Prior cropping with grain sorghum inhibits weeds
Three years of field data in northeastern Nebraska demonstrate that a grain sorghum crop reduces weediness in the following crop year. Weed growth was consistently lower in sorghum areas the year after strip-cropping fields with sequences of four-row bands of grain sorghum, soybeans, and corn. Percentage weed cover was significantly lower early in the year, and midsummer weed biomass was well below that found after corn and soybeans. Weed biomass in June and July following corn was two to four times that of grain sorghum strips. Inhibitory effects of grain sorghum were primarily on broadleaf weeds, often showing no action on grass weeds. No obvious differences were noted in the weed species present after the three crops. Allelopathy provides a logical explanation for the sorghum-mediated weed inhibition found in this study. The data have implications for weed management strategies in agriculture.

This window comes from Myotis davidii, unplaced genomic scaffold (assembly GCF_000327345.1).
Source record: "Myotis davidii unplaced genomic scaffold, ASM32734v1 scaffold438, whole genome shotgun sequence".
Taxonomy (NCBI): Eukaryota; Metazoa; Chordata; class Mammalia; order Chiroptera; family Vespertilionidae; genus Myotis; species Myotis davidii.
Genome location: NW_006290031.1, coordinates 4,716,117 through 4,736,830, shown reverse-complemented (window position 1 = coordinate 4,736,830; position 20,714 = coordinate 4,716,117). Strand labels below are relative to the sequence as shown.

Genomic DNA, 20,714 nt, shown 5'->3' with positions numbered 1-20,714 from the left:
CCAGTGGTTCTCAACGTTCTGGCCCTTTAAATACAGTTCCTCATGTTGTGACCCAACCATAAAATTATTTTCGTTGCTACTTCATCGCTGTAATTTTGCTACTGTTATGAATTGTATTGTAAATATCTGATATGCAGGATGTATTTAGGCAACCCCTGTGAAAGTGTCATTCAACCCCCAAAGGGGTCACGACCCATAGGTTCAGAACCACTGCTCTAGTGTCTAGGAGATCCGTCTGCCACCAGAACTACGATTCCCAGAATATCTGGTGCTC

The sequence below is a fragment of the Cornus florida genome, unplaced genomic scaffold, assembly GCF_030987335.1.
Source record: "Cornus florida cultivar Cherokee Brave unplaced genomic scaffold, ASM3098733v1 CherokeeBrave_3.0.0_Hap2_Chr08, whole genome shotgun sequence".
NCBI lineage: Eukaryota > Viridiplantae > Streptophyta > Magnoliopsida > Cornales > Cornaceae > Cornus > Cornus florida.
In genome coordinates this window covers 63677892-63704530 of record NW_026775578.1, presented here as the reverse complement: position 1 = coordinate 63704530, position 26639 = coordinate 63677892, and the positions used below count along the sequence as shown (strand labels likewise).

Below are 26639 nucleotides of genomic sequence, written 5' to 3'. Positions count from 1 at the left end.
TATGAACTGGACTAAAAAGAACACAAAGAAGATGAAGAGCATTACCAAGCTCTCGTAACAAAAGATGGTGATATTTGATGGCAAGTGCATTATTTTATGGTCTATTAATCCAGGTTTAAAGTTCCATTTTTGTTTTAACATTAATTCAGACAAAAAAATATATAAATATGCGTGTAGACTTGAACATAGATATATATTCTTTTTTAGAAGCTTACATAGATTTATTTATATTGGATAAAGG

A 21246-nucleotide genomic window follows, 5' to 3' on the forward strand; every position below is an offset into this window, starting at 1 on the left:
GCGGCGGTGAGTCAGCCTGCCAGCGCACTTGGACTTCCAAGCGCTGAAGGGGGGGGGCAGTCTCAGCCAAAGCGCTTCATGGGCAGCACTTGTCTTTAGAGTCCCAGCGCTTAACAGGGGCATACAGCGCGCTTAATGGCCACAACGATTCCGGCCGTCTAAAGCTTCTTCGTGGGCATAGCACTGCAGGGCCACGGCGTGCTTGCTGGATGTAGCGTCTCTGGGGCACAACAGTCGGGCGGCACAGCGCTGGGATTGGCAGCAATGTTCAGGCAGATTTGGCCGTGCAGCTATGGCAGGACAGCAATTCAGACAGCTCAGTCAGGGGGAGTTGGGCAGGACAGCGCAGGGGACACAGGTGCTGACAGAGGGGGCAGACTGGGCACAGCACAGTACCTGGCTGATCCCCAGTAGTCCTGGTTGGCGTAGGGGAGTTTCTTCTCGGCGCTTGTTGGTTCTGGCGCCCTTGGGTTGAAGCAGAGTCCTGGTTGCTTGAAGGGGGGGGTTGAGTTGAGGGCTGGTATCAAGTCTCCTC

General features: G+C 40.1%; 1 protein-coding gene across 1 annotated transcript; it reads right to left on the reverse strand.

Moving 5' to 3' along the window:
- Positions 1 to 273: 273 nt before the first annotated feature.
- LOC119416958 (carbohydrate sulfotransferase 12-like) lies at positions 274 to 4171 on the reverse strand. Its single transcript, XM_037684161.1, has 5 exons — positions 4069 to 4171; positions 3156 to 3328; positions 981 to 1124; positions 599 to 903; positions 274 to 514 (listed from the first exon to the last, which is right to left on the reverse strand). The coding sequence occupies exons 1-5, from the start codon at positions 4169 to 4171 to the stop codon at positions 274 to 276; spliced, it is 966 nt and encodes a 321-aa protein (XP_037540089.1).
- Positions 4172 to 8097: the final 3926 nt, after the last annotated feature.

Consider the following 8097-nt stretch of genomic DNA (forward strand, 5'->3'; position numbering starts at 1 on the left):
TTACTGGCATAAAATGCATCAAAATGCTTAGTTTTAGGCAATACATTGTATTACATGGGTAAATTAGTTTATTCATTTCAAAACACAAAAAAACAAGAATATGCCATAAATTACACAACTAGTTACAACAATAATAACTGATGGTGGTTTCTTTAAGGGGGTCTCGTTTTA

Allelopathy, grain sorghum, Sorghum bicolor, weed inhibition, weed management
Einhellig, Frank A., and James A. Rasmussen. "Prior cropping with grain sorghum inhibits weeds." Journal of Chemical Ecology 15, no. 3 (1989): 951-960.
Journal of Chemical Ecology